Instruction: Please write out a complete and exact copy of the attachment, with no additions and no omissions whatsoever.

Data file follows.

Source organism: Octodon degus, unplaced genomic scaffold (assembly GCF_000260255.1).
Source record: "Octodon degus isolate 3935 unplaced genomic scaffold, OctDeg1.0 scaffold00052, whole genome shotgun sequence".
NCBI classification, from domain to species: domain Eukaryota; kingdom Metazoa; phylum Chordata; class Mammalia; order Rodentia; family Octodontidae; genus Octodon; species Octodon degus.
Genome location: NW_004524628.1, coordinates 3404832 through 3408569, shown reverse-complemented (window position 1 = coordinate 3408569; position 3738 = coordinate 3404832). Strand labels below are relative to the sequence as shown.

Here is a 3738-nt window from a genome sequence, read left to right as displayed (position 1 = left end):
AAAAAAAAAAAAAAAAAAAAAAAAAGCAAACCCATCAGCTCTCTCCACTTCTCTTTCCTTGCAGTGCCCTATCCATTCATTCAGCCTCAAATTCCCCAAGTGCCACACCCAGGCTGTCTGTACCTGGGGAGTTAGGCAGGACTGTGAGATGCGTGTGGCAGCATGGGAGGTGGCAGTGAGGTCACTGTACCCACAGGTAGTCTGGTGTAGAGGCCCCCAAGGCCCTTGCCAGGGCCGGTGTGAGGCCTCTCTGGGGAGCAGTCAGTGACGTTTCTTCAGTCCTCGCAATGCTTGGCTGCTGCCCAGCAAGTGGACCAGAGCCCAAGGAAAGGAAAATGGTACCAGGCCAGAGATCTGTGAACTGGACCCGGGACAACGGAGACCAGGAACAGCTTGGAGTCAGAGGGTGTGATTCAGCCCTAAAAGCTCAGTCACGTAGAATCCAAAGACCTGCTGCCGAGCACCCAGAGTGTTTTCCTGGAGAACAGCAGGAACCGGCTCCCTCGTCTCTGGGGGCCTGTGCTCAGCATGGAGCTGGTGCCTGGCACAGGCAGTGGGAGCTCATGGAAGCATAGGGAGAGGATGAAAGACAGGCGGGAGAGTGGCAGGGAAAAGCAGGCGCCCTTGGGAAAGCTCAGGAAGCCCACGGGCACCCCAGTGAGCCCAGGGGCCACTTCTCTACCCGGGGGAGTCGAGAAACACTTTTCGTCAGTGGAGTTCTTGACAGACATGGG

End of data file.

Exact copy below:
Source organism: Octodon degus, unplaced genomic scaffold (assembly GCF_000260255.1).
Source record: "Octodon degus isolate 3935 unplaced genomic scaffold, OctDeg1.0 scaffold00052, whole genome shotgun sequence".
NCBI classification, from domain to species: domain Eukaryota; kingdom Metazoa; phylum Chordata; class Mammalia; order Rodentia; family Octodontidae; genus Octodon; species Octodon degus.
Genome location: NW_004524628.1, coordinates 3404832 through 3408569, shown reverse-complemented (window position 1 = coordinate 3408569; position 3738 = coordinate 3404832). Strand labels below are relative to the sequence as shown.

Here is a 3738-nt window from a genome sequence, read left to right as displayed (position 1 = left end):
AAAAAAAAAAAAAAAAAAAAAAAAAGCAAACCCATCAGCTCTCTCCACTTCTCTTTCCTTGCAGTGCCCTATCCATTCATTCAGCCTCAAATTCCCCAAGTGCCACACCCAGGCTGTCTGTACCTGGGGAGTTAGGCAGGACTGTGAGATGCGTGTGGCAGCATGGGAGGTGGCAGTGAGGTCACTGTACCCACAGGTAGTCTGGTGTAGAGGCCCCCAAGGCCCTTGCCAGGGCCGGTGTGAGGCCTCTCTGGGGAGCAGTCAGTGACGTTTCTTCAGTCCTCGCAATGCTTGGCTGCTGCCCAGCAAGTGGACCAGAGCCCAAGGAAAGGAAAATGGTACCAGGCCAGAGATCTGTGAACTGGACCCGGGACAACGGAGACCAGGAACAGCTTGGAGTCAGAGGGTGTGATTCAGCCCTAAAAGCTCAGTCACGTAGAATCCAAAGACCTGCTGCCGAGCACCCAGAGTGTTTTCCTGGAGAACAGCAGGAACCGGCTCCCTCGTCTCTGGGGGCCTGTGCTCAGCATGGAGCTGGTGCCTGGCACAGGCAGTGGGAGCTCATGGAAGCATAGGGAGAGGATGAAAGACAGGCGGGAGAGTGGCAGGGAAAAGCAGGCGCCCTTGGGAAAGCTCAGGAAGCCCACGGGCACCCCAGTGAGCCCAGGGGCCACTTCTCTACCCGGGGGAGTCGAGAAACACTTTTCGTCAGTGGAGTTCTTGACAGACATGGG